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VOLUME 7 ISSUE 2                                                                                       PAGE 11

Memories Class of 1961

Jane Friday

Jim Friday and I were both 1961 graduates of Wheeling College. Life was good - we became engaged at graduation
and I pinned Jim's 2"d Lieutenant Marine Corps bars on that same day along with Pete May, pinned by Pat Cipoletti,
and Denny Keogh, pinned by his Sister. We were married that December and were immediately immersed in military
life - Supply School at Camp Lejeune, SC and then on to Camp Pendleton CA. We were fortunate in that Pete and Pat
were also stationed at Pendleton so we were not totally without support even though 3000 miles from families. Life
was really good! We promptly were expecting our first child to be born in November of 1962.

Life was still good! That is until the Cuban Crisis in November of 1962. Jim and Pete were deployed from San Diego,
CA, through the Panama Canal, to the Caribbean to enforce the blockade. Our child, Colleen arrived on Thanksgiving
Day, 1962. Life was not so good then - alone, with no family around. Thank God I had Pat May there. She came and
stayed with me when I brought Colleen home even though she herself was pregnant and green with morning sickness.
She was indeed a good friend. The Marine Corps would not send a notification to Jim about Colleen's birth (they were
only sending death notices). Fortunately Pat was resourceful - she went through Western Union and the announcement
of her birth is forever on the log of the USS Okanogan.

Life became good again because by the time the ships arrived at Cuba, the Crisis was over and the only contact Jim
had with Cuba was a drink in the Officers Club at Guantanamo Bay. Life became even better when Jim and Pete final-
ly returned to Camp Pendleton in January and we became an intact family again.

So with the help of a sense of adventure, commitment, and good friends, Life was good starting out -military style!!

Dennis Keogh by Jim Friday (original published June 2011)

After 50 years most of my heroes of notoriety have been tarnished by time and the truth. Could it
be time to look closer at our own circle of friends and acquaintances for those that might qualify as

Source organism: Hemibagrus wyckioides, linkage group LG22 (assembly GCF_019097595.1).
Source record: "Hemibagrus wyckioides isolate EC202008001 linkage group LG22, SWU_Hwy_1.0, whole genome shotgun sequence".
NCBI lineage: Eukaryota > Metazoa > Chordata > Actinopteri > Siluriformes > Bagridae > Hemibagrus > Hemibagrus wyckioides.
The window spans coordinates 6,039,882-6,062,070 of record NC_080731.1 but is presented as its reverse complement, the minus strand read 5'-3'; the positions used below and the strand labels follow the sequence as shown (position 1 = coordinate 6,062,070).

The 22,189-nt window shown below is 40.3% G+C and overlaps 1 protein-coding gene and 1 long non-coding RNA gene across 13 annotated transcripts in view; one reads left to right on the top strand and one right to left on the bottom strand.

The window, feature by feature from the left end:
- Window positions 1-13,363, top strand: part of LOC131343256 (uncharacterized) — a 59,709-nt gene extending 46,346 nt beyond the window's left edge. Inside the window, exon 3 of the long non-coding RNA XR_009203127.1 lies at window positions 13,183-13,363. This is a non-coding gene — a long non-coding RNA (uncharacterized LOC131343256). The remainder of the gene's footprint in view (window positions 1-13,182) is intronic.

"Hero"? A 1961 classmate of ours, Denny Keogh certainly qualifies as a hero to me and on reflec-
tion I hope may join your list of "hero worthy" special people. .

Denny was a straight-up guy; friendly to all, bright, serious, and honest to a fault. He was to be-    Dennis Keogh
come a class officer and Student Council President. During our sophomore year we were ap-
proached by the USMC recruiters to join their officer candidate PLC program after graduation. It
involved two six week summer boot camp programs between our sophomore and junior years. It
was in these sessions that we (Pete May, Denny and I) separately came face to face with reality. It
was earth shattering, trauma and pain, yet rewarding to each of us going forward.

Times and careers were molded. Families were started and cultivated. Denny, who had joined the state department,
was on assignment in Africa and we lost touch for a few years. When he returned to Washington Jane and I com-
mitted to get together with Denny, his wife Sue and children, Miles, Molly and Kate. We met on Super Bowl Sun-day
1984 at their home in Falls Church, VA. On April 15, 1984 Dennis was on a special mission by the State Department
to head a U.S. mission monitoring the disengagement of armed forces along the Namibian-Angolan border. in Africa.
It was to be a short term mission of less than 30 days. He was killed by an explosion at a fueling station. All sides to
the issue claimed innocence as to reason and responsibility for the occurrence. Most believe that it was done by those
not interested in the success of their peace making mission.

Denny, along with his military aide Lt. Col. Kenneth Crabtree who also was killed in the same attack, was returned to
the U.S. via Andrews Air Force Base on April 18th. Jane and I along with John Egan McAteer attended the very so-
bering military experience with comments directed by Lawrence Eagleburger, Under Secretary of State for Political
Affairs. Later that same day Dennis was buried with military honors including a horse drawn caisson and an 18 gun
salute at Arlington National Cemetery. George Shultz, Secretary of State and Chester Crocker, then Assistant Secre-
tary of Africa attended and contributed to the ceremony. It was solemn and moving. “Denny Keogh’s life was one of
service and love,” according to Chester Crocker in Denny's eulogy. “He was a profoundly religious man who knew
that we ennoble our-selves by a life of work to resolve the conflicts that are so much a part of world politics. Dennis
was a patriot, the best we breed in this country.”

Denny was all of that and “a friend.” He was dedicated to his family and country. He was a man of courage and prin-
ciple. He is rightfully a hero to all who knew him. His life still shines brightly.
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